Wednesday, September 28, 2016

"Sense and Sensibility" at the Guthrie Theater

The Guthrie's 2016-2017 season marks my 14th season as a subscriber, and I'm still just as excited as I ever was to walk into that big beautiful building on the river. In fact, more than excited, it feels like home. It's my happy place (especially when preceded by dinner at my favorite restaurant, Spoonriver). I've always been a fan of the Guthrie, but there's a new excitement in the air. It's the second season for new Artistic Director Joseph Haj (who recently accepted the Ivey for the ensemble of Trouble in Mind), and you can already see the changes, specifically in a greater commitment to new works and greater diversity onstage and behind the scenes. The first play in the new season is a wonderful example of that. While Jane Austen's beloved novel Sense and Sensibility is over 200 years old, this is a brand new adaptation that tells the story with a freshness and drive that makes it feel new. And by the way, the playwright is a woman, a young woman, an actress, who played the role of Marianne in her adaptation off Broadway. The Guthrie's production is directed by a woman (Sarah Rasmussen, herself an exciting new Artistic Director over at the Jungle), with scenic and costume design by a woman, and featuring a cast that is two-thirds women and ethnically diverse. That is reason for excitement indeed, especially when the end product is this delightful.

Despite all the feminist credentials, Sense and Sensibility is a story that still might not pass the Bechdel test, or just barely. While there are considerably more than two female characters (1) with names (2), they pretty much only talk about boys (3). That's Jane Austen, it's all about who you're going to marry and how many thousand pounds they have. At least her characters are smart, strong, capable women who determine their own destiny, even if that destiny is which man they're going to marry. But that's the world she lived in, when options were more limited for women. Today, thankfully, we have more choices than that, but we can still look to Elinor and Marianne as models for how to accomplish our goals with determination, while still remaining loyal to our values and our friends and family.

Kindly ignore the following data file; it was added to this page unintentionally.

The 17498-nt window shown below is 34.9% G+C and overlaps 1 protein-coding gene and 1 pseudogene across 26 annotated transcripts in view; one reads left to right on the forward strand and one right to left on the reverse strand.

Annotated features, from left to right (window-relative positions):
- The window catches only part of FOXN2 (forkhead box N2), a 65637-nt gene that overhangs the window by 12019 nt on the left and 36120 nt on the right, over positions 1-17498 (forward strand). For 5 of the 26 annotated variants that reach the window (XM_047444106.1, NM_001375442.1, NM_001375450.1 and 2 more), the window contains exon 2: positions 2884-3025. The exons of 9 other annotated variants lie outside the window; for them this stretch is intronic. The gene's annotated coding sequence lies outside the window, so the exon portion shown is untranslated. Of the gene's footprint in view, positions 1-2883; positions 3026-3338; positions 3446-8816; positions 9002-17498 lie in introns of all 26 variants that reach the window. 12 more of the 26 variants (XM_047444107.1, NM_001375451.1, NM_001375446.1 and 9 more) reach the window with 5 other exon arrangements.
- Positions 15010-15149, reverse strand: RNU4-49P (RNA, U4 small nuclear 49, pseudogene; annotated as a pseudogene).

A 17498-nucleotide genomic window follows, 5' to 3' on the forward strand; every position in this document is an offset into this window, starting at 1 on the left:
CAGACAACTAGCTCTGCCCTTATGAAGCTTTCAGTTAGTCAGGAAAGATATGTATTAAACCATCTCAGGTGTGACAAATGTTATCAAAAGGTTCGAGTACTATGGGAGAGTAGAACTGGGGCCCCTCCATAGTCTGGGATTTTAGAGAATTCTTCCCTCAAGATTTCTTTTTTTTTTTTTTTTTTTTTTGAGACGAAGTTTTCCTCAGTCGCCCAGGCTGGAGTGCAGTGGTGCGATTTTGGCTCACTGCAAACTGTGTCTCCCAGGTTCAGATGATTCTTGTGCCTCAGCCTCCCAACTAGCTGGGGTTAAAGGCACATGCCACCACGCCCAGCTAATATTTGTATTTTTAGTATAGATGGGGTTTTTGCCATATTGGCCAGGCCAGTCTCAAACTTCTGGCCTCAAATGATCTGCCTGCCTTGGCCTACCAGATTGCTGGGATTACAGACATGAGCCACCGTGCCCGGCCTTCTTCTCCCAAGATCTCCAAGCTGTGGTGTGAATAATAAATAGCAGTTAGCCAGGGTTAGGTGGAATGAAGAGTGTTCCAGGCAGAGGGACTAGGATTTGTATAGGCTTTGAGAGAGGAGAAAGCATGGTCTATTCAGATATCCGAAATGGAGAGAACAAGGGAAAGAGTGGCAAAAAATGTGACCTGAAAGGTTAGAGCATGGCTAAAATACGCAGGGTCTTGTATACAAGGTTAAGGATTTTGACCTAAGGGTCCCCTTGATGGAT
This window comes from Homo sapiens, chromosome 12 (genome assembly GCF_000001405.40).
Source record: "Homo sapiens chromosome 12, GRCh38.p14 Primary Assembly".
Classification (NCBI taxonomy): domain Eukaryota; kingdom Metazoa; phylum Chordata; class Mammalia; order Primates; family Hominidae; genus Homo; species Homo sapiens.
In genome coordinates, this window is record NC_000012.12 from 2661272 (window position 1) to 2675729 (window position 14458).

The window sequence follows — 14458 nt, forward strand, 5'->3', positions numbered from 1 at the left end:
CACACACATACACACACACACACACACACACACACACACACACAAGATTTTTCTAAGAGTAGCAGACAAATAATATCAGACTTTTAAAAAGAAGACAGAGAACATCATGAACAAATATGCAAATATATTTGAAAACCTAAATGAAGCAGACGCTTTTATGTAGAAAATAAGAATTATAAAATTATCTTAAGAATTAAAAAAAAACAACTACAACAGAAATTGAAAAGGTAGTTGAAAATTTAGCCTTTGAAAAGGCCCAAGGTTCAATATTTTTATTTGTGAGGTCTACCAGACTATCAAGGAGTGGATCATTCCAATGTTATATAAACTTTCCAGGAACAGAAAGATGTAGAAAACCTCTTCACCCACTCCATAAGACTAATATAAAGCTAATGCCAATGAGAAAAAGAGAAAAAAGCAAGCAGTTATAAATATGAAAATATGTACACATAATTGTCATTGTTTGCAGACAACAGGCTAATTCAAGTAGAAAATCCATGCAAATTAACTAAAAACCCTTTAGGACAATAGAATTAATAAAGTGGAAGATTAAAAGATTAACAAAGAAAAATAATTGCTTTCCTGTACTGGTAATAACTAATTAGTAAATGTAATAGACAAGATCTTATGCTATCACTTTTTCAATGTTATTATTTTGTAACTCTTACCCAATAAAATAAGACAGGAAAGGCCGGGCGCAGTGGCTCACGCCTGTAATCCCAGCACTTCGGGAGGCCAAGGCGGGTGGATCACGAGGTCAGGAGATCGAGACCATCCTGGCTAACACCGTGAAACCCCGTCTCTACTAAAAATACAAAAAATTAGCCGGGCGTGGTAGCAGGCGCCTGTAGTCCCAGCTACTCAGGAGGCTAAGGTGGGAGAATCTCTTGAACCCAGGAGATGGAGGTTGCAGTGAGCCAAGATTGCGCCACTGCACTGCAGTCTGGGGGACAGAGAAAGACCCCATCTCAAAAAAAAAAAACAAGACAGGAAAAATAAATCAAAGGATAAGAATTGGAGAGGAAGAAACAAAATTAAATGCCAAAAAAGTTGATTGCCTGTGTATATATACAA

Marianne and Elinor with their mother (Alejandra Escalante,
Jolly Abraham, Suzanne Warmanen, photo by Dan Norman)
I finished reading the novel (for the first time) just an hour before seeing the play (I swear I never cut my homework that close when I was in school, but my theater habit severely cuts into my reading time). It's a long book, and wordy, with many characters to keep track of. Kate Hamill has managed to adapt it to the stage with theatricality, wit, and purpose, using a chorus of "gossips" to provide a bit of narration and move the story along when necessary. The characters are well drawn and fairly easy to keep track of (sisters Elinor and Marianne Dashwood of the titular "sense" and "sensibility," their beaux Edward and Willoughby, and the various mothers-in-law, cousins, and friends), and the location flows smoothly from one country house to another, to London town and back again. These transitions are aided by the inventive scenic design (by Junghyun Georgia Lee) which features two concentric rotating circles on the floor of the stage (no trap doors here). Jane Austen's characters love to go for walks, and the rotating stage allows them to do so and still remain in sight of the audience. The most clever use of this set-up is in dinner scenes, when rather than sitting at a table with their backs to the audience, the characters sit on the rotating circle facing the audience, allowing us to see each one's reaction in turn, but differently depending on where in the theater you're sitting. It's a pretty genius use of the thrust stage, one I haven't seen before.

the cast of Sense and Sensibility
(photo by Dan Norman)
This strong female cast (and a few pretty great men too) consists of a nice mix of newcomers and Guthrie regulars. And as we've learned from Hamilton (or at least I hope we have), just because the story is set in an all-white past doesn't mean you can't have color in the cast, and in fact, it only makes the story stronger, more relevant, modern, and inclusive. Our opposite yet devoted sisters are played by Guthrie newcomers Jolly Abraham and Alejandra Escalante, who beautifully embody the spirits of our heroines, and have a wonderful chemistry with each other and the rest of their onstage family (Guthrie favorite Suzanne Warmanen as their mother and scene-stealer Isadora Swann as their younger sister, sharing the role with Natalie Tran). The endlessly entertaining Robert Dorfman and Sally Wingert bring their unique humor and stage presence to their roles of John Middleton and his mother-in-law Mrs. Jennings. Recent transplant to the Twin Cities with a ton of TV credits to his name, Remy Auberjonois walks that fine line of charm and reserve as Colonel Brandon, making it easy to see how the sisters warm to him (despite his advanced age of 35). Other highlights include local faves John Catron, adorably awkward as Elinor's Edward; Torsten Johnson, bringing great energy and physicality to the devilish rogue Willoughby; Kris L. Nelson as the sisters' not very brotherly half-brother; and Emily Gunyou Halaas and Aeysha Kinnunen as the flighty Steele sisters, aka the anti-Dashwoods.

Jane Austen fans will want to see this fresh and dynamic new adaptation. And even if you're not an Austenite, it's wonderful to see women's stories told by women, especially in such a delightful and entertaining way (continuing through October 29).

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